How to write YA fiction: 10 YA tips

How to write YA fiction - Young adult fiction writing blog coverYoung adult fiction, also known as YA, is a very popular fiction category, but how much do you really know about it? Here are 10 facts about writing YA that may be of interest if you are thinking of tackling this type of fiction:

YA is not a genre

YA is a marketing category, but a YA book can belong to any genre. That means a YA novel might be fantasy, science fiction, mystery, romance, horror, thriller or mainstream. Consider the popular YA novels The Fault in Our StarsThe Hunger Games and Pretty Little Liars. These are all very different types of books, yet they are all YA fiction: the same reader might enjoy reading all three of them. Some YA writers cite the freedom to move more freely between genres as one aspect of writing YA fiction they particularly appreciate.

It’s about more than age

A YA book has a young person as a protagonist, but that in itself is not enough to make a book YA. Examples of books that are not aimed at young readers despite a young protagonist include two of Donna Tartt’s novels, The Little Friend and The Goldfinch; Megan Abbot’s The End of Everything; and Emma Donoghue’s Room.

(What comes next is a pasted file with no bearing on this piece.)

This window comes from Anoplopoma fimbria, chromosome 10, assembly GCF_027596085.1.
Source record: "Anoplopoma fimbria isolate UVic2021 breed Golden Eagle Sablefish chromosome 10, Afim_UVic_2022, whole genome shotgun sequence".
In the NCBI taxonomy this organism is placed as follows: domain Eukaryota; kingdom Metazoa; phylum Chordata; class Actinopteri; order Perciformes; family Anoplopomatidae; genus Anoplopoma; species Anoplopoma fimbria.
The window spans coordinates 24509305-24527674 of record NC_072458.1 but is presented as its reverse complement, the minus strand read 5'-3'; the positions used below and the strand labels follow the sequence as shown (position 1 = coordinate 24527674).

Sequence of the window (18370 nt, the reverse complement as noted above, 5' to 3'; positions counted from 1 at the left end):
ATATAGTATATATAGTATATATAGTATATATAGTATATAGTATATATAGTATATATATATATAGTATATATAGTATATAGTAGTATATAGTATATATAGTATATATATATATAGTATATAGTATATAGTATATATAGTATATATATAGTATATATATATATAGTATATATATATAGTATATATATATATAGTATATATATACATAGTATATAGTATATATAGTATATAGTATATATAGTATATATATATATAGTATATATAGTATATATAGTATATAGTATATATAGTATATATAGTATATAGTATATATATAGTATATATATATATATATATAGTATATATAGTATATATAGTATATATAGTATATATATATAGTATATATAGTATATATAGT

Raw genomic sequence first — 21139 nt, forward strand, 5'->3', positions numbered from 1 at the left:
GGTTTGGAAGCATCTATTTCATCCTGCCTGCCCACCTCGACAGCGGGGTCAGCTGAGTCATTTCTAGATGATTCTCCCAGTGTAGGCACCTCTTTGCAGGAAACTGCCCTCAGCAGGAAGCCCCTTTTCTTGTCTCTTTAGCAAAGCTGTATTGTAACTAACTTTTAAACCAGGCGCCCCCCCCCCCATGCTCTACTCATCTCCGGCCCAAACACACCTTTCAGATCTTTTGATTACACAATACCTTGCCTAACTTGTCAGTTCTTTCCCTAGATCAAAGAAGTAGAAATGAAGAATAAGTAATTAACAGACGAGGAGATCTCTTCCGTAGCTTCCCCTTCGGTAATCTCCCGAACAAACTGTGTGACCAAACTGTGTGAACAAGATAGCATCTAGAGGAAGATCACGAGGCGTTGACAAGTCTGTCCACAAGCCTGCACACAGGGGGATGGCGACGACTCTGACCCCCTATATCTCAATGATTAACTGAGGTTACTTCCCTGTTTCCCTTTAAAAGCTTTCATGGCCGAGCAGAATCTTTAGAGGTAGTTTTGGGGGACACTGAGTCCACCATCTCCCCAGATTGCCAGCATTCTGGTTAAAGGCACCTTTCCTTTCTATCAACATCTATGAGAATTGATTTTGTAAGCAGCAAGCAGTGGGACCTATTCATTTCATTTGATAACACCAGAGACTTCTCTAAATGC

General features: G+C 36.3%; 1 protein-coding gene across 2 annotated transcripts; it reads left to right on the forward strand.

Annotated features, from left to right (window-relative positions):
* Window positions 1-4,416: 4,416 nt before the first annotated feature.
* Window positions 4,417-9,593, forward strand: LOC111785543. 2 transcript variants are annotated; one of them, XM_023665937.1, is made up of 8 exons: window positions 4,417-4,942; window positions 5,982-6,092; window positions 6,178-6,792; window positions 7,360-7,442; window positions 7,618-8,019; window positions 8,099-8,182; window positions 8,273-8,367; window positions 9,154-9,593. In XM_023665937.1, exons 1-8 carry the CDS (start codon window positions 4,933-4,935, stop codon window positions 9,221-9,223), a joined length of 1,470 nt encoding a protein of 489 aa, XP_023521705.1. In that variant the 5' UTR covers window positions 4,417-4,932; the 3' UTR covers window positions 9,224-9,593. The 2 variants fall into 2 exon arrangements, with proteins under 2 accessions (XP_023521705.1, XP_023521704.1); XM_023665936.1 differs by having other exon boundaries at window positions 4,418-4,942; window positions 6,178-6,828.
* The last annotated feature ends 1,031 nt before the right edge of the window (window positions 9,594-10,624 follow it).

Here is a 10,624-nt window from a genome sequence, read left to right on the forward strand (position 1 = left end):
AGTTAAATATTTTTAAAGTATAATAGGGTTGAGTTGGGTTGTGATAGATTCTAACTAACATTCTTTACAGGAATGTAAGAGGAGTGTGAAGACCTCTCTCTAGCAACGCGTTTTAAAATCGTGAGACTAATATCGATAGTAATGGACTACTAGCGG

What defines YA as separate from adult fiction? Surprisingly to some, it isn’t subject matter; there is little that is taboo for YA readers these days. Instead, it is more a sense of narrative distance and perspective. YA novels tend to be immersed in the young person’s point of view with little sense of an adult perspective or context. The reader is invited to identify fully with the protagonist.

To a lesser degree, other aspects such as pace and language may influence whether or not a novel is regarded as YA. A novel with a slower pace or with difficult language or stylistic approaches is more likely to be classed as an adult novel.

YA novels are not easier to write than adult novels

Some people may assume that because they are shorter or because they are not for adults, YA novels are easier to write, but this is not the case. In fact, YA novels have a number of requirements that might not apply to adult novels. YA novels must have an economy of language and strong pacing. Writers cannot assume that they can fall back on plot clichés simply because they may be writing for younger readers. A YA novel requires the same amount of skill as writing for any other audience.